Monday, December 15, 2014

In Which I Review Once Upon A Time (4x11)

I have a Mudslide. That's not necessarily relevant to Once Upon A Time or this week's episode, "Heroes and Villains," but I thought you should know that I am drinking while writing this. Granted, it's a little drink. A small celebratory "I made it!" toast to myself for making it through the first half of this season. Look, let's be frank with each other. I haven't been happy. I think that's readily apparent in, oh, almost every review I've written for this show since the season began. I've been snarky; I've been mean; I've yelled and screamed and cursed and caterwauled (how does one wall a cat?). And I have, in vain, tried to rationalize my own continual watching of what is now an inferior product. So maybe my drinking is also in memoriam to what ONCE once was (ha, word play!) Here's the frankness part of this years mid-season finale: it was a mostly dull, treading water, heavy handed, plot device filled, too soap opera-y written, hour-long melodrama that isn't worthy of the show that once gave me Skin Deep and Manhattan. BUT--oh sweet heaven above, there is a but--there was one scene that really stood out that made me feel something besides a sort of disgust and hatred for this show. A scene that actually made me whimper in sadness and remember what I once loved in ONCE (oh hey, more word play. Must drink more often). But there's also a chance that a little dalmatian puppy is secretly Cruella De Vil and that makes me want to burn things because of the utter stupidity of that idea. Let's do this, shall we?

The (Drag) Queens of Darkness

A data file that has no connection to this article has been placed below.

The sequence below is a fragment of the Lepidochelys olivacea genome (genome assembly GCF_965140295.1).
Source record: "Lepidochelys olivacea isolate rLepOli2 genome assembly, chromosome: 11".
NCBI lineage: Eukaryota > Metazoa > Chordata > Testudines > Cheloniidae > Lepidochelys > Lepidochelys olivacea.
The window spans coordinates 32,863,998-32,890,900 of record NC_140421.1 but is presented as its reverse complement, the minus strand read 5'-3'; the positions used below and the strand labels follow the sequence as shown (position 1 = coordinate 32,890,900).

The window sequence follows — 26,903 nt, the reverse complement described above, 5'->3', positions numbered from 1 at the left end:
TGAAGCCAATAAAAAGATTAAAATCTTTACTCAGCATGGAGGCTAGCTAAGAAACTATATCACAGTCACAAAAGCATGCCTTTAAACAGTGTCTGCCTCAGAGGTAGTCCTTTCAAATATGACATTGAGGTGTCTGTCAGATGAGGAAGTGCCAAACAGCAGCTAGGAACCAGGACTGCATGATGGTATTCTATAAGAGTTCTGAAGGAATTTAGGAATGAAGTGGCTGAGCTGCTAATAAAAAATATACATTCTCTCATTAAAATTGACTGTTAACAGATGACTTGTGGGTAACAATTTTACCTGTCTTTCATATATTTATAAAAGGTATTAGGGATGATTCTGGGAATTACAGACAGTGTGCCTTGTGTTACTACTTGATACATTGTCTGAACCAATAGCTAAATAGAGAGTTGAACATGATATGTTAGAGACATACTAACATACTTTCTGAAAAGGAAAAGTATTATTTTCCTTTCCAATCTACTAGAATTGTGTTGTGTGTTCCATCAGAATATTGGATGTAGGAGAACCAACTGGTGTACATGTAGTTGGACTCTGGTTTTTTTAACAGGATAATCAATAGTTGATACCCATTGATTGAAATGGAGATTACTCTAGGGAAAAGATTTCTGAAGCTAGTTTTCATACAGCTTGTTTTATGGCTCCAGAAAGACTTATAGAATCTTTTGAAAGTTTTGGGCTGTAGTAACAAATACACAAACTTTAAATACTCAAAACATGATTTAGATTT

Look! A plot device! And we're only 10 minutes into the show. I doubt that is a record for ONCE, but it is certainly rather early. Normally the magical deus ex machina nonsense comes toward the end just when all hope is just about lost. It's a magical thing! From a magical land! That does magical...something? I don't know. It leads you to the person's greatest weakness which doesn't make a whole lot of sense. First off, how does it know which person to seek out? Does you have to tell it, "okay magical gauntlet. Find me the weakness of Mr. Bob!" And then it (magically) finds the weakness of Mr. Bob? Does it pull you along? Does it float toward the person at rapid fire pace? How does the person doing the seeking then keep up? Does it POOF you? Does it require blood, hair, nails, semen? God, I hope it's not that last one, though did anyone else think there were quite a few suspicious fanfiction like lines coming from Rumple and Belle this week? I mean, I swear I've read some of Rumple's dialogue in Rumbelle fanfiction over at A03. Anyway, this is the first non-FROZEN ALL THE THINGS flahaback in a good long while (okay, except for one tiny part that was done only to appease the masses of FROZEN fanatics but we are so totally skipping over that mishegas.) Instead, we are treated to a rather timeline wonky Rumbelle centric (featuring DISNEY ALL THE THINGS--that's going to be my new thing guys; get used to it). When was this supposed to take place? I assume it was early on in Belle's stay because of the unreliable curtains being closed, but at the same time, Rumple lets Belle out in the woods...by herself...where she can run away? When it was pretty firmly established that Belle never left the castle until Skin Deep when Rumple let Belle go for good? So, what...he trusts that the girl he is holding captive in a dark cell isn't going to up and run away when she's out doing his laundry? Yeah, that sounds logical. And later, in the present day, Belle says that this particular flashback was the first time Rumple saved damsel-in-distress-can't-do-anything-because-she-is-not-really-Belle and that this moment was when Belle first began to see the good in Rumple, the man beneath the Beast. But in "Lacey" she begins that episode by crying over her forever-vacation in the Dark Castle and by episodes end, she sees goodness in Rumple when he gives her a library after sparing Robin and Marian. So...what? It goes back to something that I've touched on before and will likely do so again: the writers don't care about the past episodes. They care about the here and now, the current story arc, the current magical villain and their problems without trying overly hard to stick to canon or established fact. They are hoping that their audience has amnesia (I do not) and won't care that their flashbacks are feeling increasingly disjointed and bizarre (I do).